One of the best things about my job is the opportunity to get to know the leadership of American law enforcement. Over the last three years, I have had the good fortune to know and talk with many of you. And although I haven’t walked in your shoes, I thought it might be useful to share a perspective from where I am, as part of an organization that is in all of your communities, depends upon you, and constantly learns from you.
I have learned from you that this is a uniquely difficult time in American law enforcement. I realize that “unique” is an overused word, but I think it applies here. And enough of you have told me that this is the hardest time in your career that I suspect you agree.
Your people are caught in difficult and dangerous riptides. Your patrol officers, your deputies, your detectives, your agents face challenges that those who came before them could hardly imagine.
There is water rushing in and water rushing out, and your people are standing where these unpredictable currents meet. They are being pulled in different directions. They are being pulled by the communities they serve, by their colleagues, by expectations, by their leaders, by the media.
There is a very real chance of drowning in the currents.
There is a need for leadership in the middle of those riptides. There is a need for people to stand tall, plant their feet, speak the truth, and calm the waters.
So what kind of leaders are we looking for standing like that among the riptides?
First of all, they are leaders who know their people. They know they became cops and sheriffs to do good. To help others. To serve their communities and to serve all the people who live there—whatever race, nationality, religion, gender, sexual orientation they may be. Your folks signed up to serve all of the people, all of the time.
Second, the leaders we need know what good policing looks like. They know it because they have lived it. Up-close, respectful, disciplined, firm, fair, lawful, and transparent law enforcement is what has always worked best, even in neighborhoods with the most significant crime problems. The leaders we need understand that a combination of kindness and toughness, of humility and confidence, of decency and determination, delivers the best results.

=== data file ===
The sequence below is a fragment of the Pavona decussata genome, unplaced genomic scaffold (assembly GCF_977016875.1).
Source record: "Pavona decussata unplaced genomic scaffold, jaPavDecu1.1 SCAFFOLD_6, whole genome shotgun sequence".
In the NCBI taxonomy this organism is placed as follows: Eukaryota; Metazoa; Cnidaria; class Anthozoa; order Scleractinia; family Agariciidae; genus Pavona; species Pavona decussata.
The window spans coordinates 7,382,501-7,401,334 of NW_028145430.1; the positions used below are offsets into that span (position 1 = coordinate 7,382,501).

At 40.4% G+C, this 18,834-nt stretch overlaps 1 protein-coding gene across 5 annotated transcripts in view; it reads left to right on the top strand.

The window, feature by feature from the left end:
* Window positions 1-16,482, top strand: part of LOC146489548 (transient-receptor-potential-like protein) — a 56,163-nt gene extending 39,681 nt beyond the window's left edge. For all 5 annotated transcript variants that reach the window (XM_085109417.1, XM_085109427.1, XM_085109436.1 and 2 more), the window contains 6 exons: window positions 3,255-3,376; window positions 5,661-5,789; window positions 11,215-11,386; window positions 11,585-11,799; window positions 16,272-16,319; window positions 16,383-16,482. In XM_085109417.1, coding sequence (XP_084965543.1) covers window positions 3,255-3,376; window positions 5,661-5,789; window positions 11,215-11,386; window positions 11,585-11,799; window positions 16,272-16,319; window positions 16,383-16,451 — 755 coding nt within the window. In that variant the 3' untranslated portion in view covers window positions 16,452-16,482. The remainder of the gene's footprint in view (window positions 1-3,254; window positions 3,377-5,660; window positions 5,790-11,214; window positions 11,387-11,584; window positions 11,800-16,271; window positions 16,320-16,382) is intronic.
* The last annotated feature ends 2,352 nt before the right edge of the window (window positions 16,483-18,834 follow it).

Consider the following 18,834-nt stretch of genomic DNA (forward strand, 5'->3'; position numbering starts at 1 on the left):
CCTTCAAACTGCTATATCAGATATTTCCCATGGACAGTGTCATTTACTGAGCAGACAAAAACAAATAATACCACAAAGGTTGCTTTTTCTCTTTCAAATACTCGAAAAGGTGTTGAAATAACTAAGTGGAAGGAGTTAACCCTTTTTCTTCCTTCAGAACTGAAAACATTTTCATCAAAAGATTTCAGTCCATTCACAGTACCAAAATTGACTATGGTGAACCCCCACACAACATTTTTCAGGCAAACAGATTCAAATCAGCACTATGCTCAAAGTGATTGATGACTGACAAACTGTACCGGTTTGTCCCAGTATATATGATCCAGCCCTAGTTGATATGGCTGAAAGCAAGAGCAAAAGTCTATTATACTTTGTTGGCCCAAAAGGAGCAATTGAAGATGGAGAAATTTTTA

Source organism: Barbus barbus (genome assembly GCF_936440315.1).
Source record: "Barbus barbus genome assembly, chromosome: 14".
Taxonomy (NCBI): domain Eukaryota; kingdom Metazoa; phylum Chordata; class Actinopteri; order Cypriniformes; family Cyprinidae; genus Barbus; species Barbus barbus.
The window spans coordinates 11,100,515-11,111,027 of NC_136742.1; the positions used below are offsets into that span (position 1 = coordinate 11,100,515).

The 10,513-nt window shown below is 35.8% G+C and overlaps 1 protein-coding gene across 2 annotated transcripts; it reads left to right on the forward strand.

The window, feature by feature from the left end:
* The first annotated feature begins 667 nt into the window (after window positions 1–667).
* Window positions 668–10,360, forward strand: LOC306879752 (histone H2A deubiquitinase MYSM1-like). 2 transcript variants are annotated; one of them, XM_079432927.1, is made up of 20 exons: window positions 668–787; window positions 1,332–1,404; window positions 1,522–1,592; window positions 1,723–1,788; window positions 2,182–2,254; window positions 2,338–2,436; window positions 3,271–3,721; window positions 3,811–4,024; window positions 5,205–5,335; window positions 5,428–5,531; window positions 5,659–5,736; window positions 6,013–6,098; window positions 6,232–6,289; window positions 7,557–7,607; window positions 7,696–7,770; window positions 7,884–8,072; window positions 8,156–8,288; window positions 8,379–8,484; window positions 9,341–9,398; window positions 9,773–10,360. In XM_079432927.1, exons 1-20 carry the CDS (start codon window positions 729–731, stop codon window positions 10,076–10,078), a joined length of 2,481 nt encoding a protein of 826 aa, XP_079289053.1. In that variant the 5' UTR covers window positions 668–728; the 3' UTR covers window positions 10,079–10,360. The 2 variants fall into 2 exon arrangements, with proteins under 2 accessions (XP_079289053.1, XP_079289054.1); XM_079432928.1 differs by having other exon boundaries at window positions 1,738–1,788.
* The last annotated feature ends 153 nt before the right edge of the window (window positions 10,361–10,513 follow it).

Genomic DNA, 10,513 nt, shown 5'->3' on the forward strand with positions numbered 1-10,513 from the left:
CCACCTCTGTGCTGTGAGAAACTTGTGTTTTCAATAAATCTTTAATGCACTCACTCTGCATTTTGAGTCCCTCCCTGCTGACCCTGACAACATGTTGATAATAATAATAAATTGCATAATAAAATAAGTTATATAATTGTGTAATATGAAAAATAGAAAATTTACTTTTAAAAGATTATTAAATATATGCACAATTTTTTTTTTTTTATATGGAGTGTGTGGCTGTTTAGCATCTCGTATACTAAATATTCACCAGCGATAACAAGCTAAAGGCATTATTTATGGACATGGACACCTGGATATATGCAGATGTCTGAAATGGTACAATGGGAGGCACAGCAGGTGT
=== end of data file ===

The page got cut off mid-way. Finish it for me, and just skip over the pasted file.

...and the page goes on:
Third, the leaders we need know their neighborhoods with the greatest need for police and they know the people who live there. In particular, they know the history and journey of black America. They know the hopes, the dreams, the disappointments and the pain. They know the history of law enforcement’s interaction with black America, because the black people of America know it and remember it for reasons that make good sense. They know that African-Americans, like all Americans, want good policing because they know it is the path to safety and prosperity.
Fourth, the leaders we need understand that our challenges are multiplied by a narrative that is forming about American policing. It is a narrative that has formed, in the absence of good information and in the absence of actual data, and it is this: Biased police are killing black men at epidemic rates. That is the narrative. It is a narrative driven by video images of real misconduct, possible misconduct, and perceived misconduct. It is a narrative given force by the power of empathy. It is also a narrative pushed forward by the surprise and shock of civilians at seeing how fast and complicated police activity can be.